#Absolutely… quite a lot.#
Whilst I’m not new to SOC/API/Coding/Integrations, I am slightly new to the concept of SOAR.
So in my first few weeks and months what what potential VALUE have I identified? (I will talk about specific detailed use cases in future posts, today I’m just looking at high level concepts).
In no specific order:
- Reduce alert volume – automation closing trivial tasks
- Reduce alert overhead – automated manual labour of more complex tasks
- Quicker to act – With fewer alerts in the first place, and with the remaining alerts having the donkey work done analysts can get to the meat of an incident quicker.
- Standardise your workflow – same work process fires every time, no deviation by junior/tired analysts
- Standardise approvals – An incident can mandate direct formal involvement and sign off from HR, business owners etc (non repudiation)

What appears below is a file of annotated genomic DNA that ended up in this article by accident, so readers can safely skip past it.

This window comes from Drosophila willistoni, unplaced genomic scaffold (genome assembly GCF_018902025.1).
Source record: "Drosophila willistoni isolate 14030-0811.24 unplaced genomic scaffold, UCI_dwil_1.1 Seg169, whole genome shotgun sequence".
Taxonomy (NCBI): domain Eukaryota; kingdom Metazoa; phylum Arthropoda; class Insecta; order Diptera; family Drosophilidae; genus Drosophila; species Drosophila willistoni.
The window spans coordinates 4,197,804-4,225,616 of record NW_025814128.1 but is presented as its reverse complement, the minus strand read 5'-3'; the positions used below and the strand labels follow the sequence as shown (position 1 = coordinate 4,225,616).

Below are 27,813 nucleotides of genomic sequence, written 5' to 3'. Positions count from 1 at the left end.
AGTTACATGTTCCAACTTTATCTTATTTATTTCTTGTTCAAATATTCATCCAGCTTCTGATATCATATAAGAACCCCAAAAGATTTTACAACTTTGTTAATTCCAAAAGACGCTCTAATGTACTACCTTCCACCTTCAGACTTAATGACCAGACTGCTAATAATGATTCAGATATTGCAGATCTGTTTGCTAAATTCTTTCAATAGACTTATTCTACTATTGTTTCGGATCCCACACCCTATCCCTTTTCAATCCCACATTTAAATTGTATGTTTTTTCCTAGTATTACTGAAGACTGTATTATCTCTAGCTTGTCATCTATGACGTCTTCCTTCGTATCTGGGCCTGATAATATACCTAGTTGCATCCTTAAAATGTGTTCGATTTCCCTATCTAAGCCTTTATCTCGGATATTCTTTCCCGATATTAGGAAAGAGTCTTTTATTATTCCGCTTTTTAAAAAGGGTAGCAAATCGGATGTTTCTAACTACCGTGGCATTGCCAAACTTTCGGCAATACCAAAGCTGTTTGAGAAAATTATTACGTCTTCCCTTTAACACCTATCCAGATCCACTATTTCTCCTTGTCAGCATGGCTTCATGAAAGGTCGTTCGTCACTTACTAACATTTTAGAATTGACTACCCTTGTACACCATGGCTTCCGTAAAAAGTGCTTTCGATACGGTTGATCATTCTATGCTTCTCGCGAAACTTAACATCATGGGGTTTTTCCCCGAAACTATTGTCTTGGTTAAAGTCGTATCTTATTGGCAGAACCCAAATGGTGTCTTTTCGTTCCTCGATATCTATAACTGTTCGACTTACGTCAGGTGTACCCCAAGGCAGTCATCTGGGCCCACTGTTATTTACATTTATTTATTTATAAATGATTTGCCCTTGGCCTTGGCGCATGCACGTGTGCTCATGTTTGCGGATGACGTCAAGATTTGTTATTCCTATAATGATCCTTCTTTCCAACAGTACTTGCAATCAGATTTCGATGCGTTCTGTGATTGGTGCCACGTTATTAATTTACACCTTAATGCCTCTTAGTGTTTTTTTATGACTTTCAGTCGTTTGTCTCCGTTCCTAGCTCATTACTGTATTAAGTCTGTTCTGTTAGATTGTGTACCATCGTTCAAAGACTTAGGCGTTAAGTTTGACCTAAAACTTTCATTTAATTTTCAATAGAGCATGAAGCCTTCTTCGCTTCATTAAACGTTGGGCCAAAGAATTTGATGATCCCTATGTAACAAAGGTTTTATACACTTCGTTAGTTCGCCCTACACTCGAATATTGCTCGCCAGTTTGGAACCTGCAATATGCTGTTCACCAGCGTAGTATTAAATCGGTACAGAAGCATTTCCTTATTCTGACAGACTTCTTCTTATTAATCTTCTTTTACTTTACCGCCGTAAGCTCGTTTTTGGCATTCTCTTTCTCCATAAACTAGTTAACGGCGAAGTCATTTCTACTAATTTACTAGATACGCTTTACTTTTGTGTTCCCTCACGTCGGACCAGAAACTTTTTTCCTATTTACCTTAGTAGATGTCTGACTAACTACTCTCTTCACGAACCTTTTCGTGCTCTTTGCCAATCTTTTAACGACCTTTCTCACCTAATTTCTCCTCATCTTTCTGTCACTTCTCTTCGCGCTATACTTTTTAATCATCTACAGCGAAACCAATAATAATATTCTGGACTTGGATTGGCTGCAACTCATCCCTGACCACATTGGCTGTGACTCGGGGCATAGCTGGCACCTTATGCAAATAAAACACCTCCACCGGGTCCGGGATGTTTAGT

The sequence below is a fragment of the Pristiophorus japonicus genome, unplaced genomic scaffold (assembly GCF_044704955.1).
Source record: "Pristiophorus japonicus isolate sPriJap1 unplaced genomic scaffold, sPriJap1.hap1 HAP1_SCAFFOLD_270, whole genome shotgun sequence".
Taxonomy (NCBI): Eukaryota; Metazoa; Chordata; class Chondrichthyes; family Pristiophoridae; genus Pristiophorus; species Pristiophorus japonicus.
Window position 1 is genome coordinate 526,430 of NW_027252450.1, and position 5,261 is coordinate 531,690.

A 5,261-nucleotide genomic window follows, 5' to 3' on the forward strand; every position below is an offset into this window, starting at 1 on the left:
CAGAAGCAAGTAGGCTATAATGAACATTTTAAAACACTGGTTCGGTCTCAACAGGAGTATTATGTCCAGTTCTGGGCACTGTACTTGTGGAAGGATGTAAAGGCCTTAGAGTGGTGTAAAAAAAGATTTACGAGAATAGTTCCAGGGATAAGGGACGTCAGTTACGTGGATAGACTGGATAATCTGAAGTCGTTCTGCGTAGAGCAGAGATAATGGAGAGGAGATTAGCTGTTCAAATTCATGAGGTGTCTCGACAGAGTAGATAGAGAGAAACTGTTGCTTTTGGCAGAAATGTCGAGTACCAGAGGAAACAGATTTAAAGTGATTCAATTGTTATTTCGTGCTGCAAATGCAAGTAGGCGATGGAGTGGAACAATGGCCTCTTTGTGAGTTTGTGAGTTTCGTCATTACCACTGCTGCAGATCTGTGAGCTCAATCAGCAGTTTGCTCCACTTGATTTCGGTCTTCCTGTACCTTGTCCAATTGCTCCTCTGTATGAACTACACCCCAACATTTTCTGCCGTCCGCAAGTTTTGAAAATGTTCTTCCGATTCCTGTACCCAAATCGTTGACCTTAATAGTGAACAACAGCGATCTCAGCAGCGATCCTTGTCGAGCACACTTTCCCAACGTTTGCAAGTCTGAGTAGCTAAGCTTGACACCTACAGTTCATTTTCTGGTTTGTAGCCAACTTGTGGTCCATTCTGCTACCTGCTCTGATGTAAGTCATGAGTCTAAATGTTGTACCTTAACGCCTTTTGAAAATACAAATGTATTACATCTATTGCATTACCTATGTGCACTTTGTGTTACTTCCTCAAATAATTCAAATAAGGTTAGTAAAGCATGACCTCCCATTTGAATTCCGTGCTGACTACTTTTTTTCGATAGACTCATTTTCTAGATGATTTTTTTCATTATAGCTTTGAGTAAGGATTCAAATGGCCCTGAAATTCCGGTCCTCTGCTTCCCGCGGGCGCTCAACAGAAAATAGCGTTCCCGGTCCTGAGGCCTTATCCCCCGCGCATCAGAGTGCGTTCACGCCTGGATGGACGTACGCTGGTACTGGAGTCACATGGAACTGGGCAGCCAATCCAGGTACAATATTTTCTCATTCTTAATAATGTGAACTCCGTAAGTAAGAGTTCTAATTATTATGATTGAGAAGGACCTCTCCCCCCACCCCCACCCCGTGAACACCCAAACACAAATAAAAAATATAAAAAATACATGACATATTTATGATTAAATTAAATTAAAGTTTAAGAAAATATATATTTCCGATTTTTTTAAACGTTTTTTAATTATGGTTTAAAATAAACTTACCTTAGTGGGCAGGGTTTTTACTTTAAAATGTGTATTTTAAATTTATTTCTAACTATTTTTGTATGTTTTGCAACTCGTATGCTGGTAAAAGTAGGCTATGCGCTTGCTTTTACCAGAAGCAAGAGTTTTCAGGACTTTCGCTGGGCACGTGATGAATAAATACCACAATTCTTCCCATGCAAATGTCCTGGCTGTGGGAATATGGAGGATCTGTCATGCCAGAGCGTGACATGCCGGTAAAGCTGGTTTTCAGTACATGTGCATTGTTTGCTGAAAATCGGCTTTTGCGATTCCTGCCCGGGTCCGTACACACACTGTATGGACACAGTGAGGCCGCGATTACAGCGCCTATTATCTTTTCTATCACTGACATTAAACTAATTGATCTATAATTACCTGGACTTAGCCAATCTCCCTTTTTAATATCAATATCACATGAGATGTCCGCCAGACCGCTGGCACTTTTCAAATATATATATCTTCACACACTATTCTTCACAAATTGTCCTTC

- Standardise your playbook – use a playbook that maps to a framework (e.g. NIST)
- Coach new tier 1 analysts – An interactive log of all tickets, and a playbook helping hand for them to get up to speed.
- Automation of boring/simple/repetitive – reduce eye and brain strain by removing the tasks that you have to do every day
- Revitalise legacy/simple tools – Things you can’t afford to replace (mission critical, expenseive..), and hook them into your modern security stack using SOAR
- Aid Incident Response – Have your IR team review your playbooks so that the right information is collected for post breach analysis.
- Reduce risk – Some remote selling services have moved to DTFM Payments to remove risk and scope of internal abuse. I see SOAR having a similar benifit to SOCs.
I have no doubt I will revise and restructure this list as time goes on, and add specific real world use cases.